Social Engagement (Parasympathetic): When we have the neuroception of safety, we are riding the newer, Ventral Vagus tracks. This Social Engagement System is like being in ‘cruise control’ – everything moves along smoothly and we can attend to conversations, communication, and exploration. Our Level III conversations can flow. We can take risks, be creative, share openly, and be non-defensive.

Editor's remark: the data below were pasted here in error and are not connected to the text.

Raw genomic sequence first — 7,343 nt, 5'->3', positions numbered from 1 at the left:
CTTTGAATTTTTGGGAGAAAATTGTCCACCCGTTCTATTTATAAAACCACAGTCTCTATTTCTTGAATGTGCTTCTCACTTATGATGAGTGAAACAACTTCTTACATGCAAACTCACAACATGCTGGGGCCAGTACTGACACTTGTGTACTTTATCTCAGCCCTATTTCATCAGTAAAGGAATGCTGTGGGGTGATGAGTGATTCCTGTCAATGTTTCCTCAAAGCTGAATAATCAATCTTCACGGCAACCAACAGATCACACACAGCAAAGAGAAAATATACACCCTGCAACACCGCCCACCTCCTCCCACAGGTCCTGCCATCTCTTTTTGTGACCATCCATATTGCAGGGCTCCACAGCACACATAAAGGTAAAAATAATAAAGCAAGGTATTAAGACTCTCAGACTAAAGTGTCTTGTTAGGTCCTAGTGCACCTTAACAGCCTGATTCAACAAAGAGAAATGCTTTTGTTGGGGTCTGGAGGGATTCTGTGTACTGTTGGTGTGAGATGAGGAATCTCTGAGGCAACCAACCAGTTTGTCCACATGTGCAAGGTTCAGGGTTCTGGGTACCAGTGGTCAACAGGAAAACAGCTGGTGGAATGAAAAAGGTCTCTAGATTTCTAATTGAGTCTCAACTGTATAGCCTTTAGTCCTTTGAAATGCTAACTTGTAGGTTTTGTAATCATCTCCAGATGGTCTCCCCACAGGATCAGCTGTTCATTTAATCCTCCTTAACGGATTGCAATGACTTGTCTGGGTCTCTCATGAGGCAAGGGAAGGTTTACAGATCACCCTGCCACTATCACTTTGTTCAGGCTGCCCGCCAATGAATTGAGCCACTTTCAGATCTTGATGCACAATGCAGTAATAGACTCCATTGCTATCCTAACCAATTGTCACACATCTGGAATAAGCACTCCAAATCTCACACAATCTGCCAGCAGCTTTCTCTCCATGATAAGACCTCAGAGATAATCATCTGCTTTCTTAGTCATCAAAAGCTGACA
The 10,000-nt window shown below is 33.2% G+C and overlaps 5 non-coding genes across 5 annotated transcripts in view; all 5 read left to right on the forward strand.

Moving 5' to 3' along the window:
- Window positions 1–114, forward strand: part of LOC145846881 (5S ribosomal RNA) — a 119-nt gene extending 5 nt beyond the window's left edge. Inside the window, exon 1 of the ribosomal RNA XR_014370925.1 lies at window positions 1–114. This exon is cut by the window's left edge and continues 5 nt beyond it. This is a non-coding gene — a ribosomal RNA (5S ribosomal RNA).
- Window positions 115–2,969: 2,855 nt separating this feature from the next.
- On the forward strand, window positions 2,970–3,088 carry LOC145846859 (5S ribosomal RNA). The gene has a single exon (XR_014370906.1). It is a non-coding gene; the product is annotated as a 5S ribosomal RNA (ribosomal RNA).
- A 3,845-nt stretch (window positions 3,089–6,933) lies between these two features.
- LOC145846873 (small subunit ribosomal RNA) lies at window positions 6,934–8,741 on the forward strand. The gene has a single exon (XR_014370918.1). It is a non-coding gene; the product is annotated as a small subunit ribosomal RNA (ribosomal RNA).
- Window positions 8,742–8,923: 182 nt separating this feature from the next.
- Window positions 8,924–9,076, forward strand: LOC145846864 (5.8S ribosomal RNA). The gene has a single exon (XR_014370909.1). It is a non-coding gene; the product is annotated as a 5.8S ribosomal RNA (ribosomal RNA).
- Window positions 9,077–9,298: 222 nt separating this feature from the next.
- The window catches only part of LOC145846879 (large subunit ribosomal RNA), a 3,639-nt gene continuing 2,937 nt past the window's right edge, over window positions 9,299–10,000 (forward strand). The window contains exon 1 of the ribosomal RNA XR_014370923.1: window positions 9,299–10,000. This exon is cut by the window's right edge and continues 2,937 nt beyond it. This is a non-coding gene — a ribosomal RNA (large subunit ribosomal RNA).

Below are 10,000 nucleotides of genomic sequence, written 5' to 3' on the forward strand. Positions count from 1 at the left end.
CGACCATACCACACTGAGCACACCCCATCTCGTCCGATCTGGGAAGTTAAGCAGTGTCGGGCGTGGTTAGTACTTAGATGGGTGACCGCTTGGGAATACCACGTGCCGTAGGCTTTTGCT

An Obstacle/Threat Appears (Sympathetic): Neuroception adaptively activates the circuits that ‘step on the gas’ and our body quickly shifts to sympathetic activation as our eyes focus in, our ears orient to danger signals, and our hearts and breathing accelerate. Our tone even hardens, and we are likely saying things fitting the unhealthy side of Level I or Level II conversations. If we can address the threat well and find that neuroception of safety again, our bodies adjust, and we are once again ready to engage. We calm that sympathetic system’s defensive awakening when we successfully confront a conflict instead of ignoring it, Double-click our way to deeper understanding, or even internally soothe ourselves with breathing and refocusing, or inviting compassion instead of judgment. But if the signals for danger don’t cease, we remain in this defensive, stressed, activated state.